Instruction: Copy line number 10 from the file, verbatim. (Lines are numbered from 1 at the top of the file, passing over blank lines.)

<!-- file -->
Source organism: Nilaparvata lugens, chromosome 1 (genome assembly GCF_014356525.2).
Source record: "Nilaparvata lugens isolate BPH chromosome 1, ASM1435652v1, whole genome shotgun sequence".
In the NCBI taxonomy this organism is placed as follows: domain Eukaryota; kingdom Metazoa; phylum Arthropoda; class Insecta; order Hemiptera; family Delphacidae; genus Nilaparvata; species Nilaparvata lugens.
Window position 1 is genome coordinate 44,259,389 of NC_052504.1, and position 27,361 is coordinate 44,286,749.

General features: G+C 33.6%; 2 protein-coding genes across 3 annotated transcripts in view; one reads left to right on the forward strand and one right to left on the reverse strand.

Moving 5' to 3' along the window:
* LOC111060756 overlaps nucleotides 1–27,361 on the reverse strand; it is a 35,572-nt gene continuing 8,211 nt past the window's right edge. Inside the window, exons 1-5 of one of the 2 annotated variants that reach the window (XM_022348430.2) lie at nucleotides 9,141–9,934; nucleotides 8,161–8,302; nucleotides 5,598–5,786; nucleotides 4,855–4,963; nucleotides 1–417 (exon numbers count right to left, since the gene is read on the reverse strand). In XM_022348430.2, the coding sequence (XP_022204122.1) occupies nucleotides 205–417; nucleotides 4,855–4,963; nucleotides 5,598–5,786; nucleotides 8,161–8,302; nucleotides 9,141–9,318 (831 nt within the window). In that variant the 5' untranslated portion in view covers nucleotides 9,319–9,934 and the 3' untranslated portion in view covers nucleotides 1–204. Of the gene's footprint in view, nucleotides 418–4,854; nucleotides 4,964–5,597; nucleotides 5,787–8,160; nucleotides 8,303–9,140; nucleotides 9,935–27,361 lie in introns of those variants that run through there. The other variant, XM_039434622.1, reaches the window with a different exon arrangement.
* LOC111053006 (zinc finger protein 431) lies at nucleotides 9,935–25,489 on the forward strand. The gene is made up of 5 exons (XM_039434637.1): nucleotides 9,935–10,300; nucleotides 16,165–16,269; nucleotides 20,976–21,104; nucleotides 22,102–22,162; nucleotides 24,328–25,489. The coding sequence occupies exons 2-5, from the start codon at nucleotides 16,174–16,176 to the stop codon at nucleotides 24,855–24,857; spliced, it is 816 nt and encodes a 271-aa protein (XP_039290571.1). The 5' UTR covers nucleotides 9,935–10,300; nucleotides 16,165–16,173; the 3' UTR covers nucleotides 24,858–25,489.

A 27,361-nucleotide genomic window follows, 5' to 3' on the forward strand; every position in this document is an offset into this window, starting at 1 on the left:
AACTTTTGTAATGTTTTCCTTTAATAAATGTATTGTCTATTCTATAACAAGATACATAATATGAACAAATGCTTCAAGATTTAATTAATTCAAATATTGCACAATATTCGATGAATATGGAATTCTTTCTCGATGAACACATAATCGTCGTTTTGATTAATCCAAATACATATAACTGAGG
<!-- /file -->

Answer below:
AACTTTTGTAATGTTTTCCTTTAATAAATGTATTGTCTATTCTATAACAAGATACATAATATGAACAAATGCTTCAAGATTTAATTAATTCAAATATTGCACAATATTCGATGAATATGGAATTCTTTCTCGATGAACACATAATCGTCGTTTTGATTAATCCAAATACATATAACTGAGG